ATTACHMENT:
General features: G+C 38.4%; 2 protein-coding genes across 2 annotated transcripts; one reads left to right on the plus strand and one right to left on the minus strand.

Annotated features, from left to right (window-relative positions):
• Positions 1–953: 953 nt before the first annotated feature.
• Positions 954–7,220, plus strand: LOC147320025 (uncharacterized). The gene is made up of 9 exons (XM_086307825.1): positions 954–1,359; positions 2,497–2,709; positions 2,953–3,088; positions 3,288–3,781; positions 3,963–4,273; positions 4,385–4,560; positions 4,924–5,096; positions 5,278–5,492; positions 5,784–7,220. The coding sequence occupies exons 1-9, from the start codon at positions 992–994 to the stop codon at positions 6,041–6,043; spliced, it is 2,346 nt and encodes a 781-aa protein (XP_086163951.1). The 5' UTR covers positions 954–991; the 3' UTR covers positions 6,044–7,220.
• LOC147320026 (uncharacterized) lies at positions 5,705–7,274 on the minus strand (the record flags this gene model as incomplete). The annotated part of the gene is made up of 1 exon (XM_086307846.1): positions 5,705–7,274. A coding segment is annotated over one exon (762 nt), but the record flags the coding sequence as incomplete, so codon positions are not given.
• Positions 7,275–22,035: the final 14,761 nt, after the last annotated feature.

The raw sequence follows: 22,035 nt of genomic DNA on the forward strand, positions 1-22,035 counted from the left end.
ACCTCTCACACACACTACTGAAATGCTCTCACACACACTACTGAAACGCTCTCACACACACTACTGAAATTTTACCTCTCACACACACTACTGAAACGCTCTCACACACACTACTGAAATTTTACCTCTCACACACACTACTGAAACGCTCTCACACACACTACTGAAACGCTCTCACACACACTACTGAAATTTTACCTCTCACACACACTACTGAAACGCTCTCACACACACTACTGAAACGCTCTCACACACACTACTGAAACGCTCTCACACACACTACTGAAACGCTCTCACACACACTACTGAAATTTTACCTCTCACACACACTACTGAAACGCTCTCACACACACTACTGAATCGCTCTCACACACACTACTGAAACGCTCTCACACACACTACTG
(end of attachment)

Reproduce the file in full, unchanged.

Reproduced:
General features: G+C 38.4%; 2 protein-coding genes across 2 annotated transcripts; one reads left to right on the plus strand and one right to left on the minus strand.

Annotated features, from left to right (window-relative positions):
• Positions 1–953: 953 nt before the first annotated feature.
• Positions 954–7,220, plus strand: LOC147320025 (uncharacterized). The gene is made up of 9 exons (XM_086307825.1): positions 954–1,359; positions 2,497–2,709; positions 2,953–3,088; positions 3,288–3,781; positions 3,963–4,273; positions 4,385–4,560; positions 4,924–5,096; positions 5,278–5,492; positions 5,784–7,220. The coding sequence occupies exons 1-9, from the start codon at positions 992–994 to the stop codon at positions 6,041–6,043; spliced, it is 2,346 nt and encodes a 781-aa protein (XP_086163951.1). The 5' UTR covers positions 954–991; the 3' UTR covers positions 6,044–7,220.
• LOC147320026 (uncharacterized) lies at positions 5,705–7,274 on the minus strand (the record flags this gene model as incomplete). The annotated part of the gene is made up of 1 exon (XM_086307846.1): positions 5,705–7,274. A coding segment is annotated over one exon (762 nt), but the record flags the coding sequence as incomplete, so codon positions are not given.
• Positions 7,275–22,035: the final 14,761 nt, after the last annotated feature.

The raw sequence follows: 22,035 nt of genomic DNA on the forward strand, positions 1-22,035 counted from the left end.
ACCTCTCACACACACTACTGAAATGCTCTCACACACACTACTGAAACGCTCTCACACACACTACTGAAATTTTACCTCTCACACACACTACTGAAACGCTCTCACACACACTACTGAAATTTTACCTCTCACACACACTACTGAAACGCTCTCACACACACTACTGAAACGCTCTCACACACACTACTGAAATTTTACCTCTCACACACACTACTGAAACGCTCTCACACACACTACTGAAACGCTCTCACACACACTACTGAAACGCTCTCACACACACTACTGAAACGCTCTCACACACACTACTGAAATTTTACCTCTCACACACACTACTGAAACGCTCTCACACACACTACTGAATCGCTCTCACACACACTACTGAAACGCTCTCACACACACTACTG